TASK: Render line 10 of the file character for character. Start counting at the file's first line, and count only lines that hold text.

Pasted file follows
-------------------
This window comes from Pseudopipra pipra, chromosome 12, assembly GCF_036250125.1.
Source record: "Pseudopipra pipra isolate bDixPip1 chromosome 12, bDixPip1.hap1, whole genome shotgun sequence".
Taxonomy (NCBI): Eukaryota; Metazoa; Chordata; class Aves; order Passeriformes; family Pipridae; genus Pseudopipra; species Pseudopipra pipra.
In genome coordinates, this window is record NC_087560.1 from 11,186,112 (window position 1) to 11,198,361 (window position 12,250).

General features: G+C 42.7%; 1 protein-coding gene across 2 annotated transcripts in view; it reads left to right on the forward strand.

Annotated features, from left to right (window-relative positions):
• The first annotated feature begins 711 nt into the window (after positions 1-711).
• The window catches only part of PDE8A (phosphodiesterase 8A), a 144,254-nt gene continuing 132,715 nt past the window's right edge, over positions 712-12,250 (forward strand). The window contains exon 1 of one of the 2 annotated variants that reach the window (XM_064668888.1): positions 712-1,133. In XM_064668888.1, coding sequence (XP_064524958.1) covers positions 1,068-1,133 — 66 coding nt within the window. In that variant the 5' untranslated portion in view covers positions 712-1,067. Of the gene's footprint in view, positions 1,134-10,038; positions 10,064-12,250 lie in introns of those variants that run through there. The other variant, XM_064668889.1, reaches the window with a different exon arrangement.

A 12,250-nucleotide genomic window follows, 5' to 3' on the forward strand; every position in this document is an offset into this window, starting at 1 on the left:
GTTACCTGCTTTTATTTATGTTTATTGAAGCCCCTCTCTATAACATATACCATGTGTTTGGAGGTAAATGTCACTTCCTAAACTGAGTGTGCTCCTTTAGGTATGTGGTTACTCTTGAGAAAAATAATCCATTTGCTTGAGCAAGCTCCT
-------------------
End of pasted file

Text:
GTTACCTGCTTTTATTTATGTTTATTGAAGCCCCTCTCTATAACATATACCATGTGTTTGGAGGTAAATGTCACTTCCTAAACTGAGTGTGCTCCTTTAGGTATGTGGTTACTCTTGAGAAAAATAATCCATTTGCTTGAGCAAGCTCCT